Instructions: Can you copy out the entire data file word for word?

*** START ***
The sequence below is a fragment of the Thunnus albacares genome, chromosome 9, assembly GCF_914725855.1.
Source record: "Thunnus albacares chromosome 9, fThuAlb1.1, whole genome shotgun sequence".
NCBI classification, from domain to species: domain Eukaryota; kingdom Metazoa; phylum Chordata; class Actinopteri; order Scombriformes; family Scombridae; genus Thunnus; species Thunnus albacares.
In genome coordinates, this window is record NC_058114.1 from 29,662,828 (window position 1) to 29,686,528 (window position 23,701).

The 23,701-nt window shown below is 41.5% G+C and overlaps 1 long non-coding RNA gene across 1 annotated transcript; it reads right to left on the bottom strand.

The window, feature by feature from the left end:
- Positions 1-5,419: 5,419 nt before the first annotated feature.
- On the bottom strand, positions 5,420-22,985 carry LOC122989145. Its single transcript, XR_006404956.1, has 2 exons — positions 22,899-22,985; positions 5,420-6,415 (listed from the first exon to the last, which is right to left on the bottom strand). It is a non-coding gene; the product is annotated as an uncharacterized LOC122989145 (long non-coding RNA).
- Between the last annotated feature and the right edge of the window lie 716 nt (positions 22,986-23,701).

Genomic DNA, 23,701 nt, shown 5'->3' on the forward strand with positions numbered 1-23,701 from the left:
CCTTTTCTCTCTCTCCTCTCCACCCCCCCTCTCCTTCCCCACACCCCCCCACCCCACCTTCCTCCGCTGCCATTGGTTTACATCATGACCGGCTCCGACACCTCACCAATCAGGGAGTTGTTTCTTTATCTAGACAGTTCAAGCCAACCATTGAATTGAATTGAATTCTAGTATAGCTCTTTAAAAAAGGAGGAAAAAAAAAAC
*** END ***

The sequence below is a fragment of the Thunnus albacares genome, chromosome 9, assembly GCF_914725855.1.
Source record: "Thunnus albacares chromosome 9, fThuAlb1.1, whole genome shotgun sequence".
NCBI classification, from domain to species: domain Eukaryota; kingdom Metazoa; phylum Chordata; class Actinopteri; order Scombriformes; family Scombridae; genus Thunnus; species Thunnus albacares.
In genome coordinates, this window is record NC_058114.1 from 29,662,828 (window position 1) to 29,686,528 (window position 23,701).

The 23,701-nt window shown below is 41.5% G+C and overlaps 1 long non-coding RNA gene across 1 annotated transcript; it reads right to left on the bottom strand.

The window, feature by feature from the left end:
- Positions 1-5,419: 5,419 nt before the first annotated feature.
- On the bottom strand, positions 5,420-22,985 carry LOC122989145. Its single transcript, XR_006404956.1, has 2 exons — positions 22,899-22,985; positions 5,420-6,415 (listed from the first exon to the last, which is right to left on the bottom strand). It is a non-coding gene; the product is annotated as an uncharacterized LOC122989145 (long non-coding RNA).
- Between the last annotated feature and the right edge of the window lie 716 nt (positions 22,986-23,701).

Genomic DNA, 23,701 nt, shown 5'->3' on the forward strand with positions numbered 1-23,701 from the left:
CCTTTTCTCTCTCTCCTCTCCACCCCCCCTCTCCTTCCCCACACCCCCCCACCCCACCTTCCTCCGCTGCCATTGGTTTACATCATGACCGGCTCCGACACCTCACCAATCAGGGAGTTGTTTCTTTATCTAGACAGTTCAAGCCAACCATTGAATTGAATTGAATTCTAGTATAGCTCTTTAAAAAAGGAGGAAAAAAAAAAC